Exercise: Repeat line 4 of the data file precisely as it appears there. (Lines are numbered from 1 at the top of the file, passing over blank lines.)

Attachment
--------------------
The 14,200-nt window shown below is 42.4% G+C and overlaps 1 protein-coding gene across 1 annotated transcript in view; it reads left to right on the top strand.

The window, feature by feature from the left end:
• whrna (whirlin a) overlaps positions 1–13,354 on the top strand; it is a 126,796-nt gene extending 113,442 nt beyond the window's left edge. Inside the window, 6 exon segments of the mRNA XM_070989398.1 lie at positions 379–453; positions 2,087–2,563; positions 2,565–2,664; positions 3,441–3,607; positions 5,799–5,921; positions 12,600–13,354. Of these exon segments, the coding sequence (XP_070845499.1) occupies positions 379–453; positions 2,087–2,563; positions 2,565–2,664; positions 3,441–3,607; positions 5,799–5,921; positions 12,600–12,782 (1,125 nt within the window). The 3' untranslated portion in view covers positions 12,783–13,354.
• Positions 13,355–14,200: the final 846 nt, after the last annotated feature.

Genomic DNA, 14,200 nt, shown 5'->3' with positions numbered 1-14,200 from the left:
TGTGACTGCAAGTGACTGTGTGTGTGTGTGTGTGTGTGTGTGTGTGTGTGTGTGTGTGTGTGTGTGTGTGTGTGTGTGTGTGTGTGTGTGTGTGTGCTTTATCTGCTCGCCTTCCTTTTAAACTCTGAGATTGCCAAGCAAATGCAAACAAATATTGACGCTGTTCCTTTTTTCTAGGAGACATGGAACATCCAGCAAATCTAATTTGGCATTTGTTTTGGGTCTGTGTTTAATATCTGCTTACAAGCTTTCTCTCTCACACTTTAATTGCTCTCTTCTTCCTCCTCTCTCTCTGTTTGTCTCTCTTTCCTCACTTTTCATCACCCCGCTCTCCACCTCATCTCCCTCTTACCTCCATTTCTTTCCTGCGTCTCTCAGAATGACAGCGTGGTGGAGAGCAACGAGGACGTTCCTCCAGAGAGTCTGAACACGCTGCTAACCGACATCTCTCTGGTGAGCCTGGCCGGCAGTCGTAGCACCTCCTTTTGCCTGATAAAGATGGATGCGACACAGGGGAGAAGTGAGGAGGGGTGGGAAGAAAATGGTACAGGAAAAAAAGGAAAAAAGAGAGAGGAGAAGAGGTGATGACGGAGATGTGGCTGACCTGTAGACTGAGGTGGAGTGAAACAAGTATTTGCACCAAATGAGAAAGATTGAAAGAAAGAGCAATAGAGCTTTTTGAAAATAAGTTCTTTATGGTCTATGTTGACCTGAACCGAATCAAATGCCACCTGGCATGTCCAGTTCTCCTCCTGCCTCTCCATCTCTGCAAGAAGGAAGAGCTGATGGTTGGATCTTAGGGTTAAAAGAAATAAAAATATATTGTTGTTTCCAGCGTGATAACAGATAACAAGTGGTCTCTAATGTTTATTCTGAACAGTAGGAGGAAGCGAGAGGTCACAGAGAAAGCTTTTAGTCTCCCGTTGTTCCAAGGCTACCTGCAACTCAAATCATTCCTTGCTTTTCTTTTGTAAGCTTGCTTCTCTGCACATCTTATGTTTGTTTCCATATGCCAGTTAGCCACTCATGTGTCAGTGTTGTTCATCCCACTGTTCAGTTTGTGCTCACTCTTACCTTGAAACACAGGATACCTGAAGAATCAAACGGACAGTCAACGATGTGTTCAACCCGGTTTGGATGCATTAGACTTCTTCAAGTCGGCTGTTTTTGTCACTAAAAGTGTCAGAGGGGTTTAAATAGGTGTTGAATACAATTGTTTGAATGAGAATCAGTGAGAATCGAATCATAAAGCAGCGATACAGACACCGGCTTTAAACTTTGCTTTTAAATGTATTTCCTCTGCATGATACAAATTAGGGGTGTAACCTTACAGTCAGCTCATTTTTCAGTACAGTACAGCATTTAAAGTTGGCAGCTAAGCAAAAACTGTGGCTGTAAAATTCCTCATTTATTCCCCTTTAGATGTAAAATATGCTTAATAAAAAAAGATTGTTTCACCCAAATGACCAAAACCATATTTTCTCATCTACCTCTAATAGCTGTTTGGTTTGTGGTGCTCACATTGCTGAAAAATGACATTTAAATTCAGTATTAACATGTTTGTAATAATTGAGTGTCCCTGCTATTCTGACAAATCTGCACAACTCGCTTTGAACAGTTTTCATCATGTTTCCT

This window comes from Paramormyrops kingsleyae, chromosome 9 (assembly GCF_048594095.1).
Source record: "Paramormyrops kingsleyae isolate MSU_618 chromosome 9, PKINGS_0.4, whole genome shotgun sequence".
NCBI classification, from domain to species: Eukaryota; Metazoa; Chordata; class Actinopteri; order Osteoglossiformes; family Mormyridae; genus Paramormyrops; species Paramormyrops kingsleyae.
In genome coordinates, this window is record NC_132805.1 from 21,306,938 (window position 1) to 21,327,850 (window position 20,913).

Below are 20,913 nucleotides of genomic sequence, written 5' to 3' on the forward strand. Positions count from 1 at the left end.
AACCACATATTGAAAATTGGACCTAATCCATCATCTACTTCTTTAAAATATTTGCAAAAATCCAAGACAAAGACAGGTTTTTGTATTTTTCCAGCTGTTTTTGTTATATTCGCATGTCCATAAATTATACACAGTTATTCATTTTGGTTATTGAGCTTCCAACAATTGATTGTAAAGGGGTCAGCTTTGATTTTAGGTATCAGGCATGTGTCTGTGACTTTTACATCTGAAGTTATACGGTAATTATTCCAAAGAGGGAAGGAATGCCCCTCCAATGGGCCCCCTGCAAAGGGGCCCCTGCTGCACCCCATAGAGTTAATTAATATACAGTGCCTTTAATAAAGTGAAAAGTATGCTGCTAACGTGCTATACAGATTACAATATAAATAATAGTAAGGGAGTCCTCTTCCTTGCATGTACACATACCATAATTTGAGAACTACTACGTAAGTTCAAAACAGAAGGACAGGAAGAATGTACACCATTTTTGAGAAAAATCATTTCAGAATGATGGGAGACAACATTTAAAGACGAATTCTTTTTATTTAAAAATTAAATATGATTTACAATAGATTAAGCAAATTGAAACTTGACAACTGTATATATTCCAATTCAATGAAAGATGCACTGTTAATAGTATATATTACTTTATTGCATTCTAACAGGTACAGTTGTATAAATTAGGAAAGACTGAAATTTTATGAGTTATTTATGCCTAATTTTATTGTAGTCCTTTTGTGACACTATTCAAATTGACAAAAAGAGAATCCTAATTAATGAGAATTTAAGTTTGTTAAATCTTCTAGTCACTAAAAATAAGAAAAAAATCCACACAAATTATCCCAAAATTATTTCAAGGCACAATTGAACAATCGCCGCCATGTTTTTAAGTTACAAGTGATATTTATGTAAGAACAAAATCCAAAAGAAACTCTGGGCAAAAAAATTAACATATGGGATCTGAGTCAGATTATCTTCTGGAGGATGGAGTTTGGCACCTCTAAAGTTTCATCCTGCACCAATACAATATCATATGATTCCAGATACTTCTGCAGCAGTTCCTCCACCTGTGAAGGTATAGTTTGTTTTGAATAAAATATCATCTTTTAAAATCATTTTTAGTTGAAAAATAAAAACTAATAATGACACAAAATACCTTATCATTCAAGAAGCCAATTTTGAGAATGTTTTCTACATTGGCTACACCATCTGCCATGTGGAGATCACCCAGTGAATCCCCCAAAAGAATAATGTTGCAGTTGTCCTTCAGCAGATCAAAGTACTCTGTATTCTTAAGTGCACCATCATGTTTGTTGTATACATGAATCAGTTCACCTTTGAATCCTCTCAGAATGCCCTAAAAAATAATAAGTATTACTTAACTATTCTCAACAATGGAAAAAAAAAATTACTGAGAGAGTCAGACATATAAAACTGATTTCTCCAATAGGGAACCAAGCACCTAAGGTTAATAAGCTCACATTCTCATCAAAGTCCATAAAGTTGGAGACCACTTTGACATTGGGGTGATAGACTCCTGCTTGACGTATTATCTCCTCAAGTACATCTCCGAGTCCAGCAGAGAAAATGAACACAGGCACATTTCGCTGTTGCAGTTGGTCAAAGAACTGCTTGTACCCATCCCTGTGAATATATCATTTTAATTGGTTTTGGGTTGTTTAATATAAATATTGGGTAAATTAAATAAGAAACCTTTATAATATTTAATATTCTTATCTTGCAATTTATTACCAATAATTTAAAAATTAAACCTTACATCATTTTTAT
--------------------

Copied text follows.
• Positions 13,355–14,200: the final 846 nt, after the last annotated feature.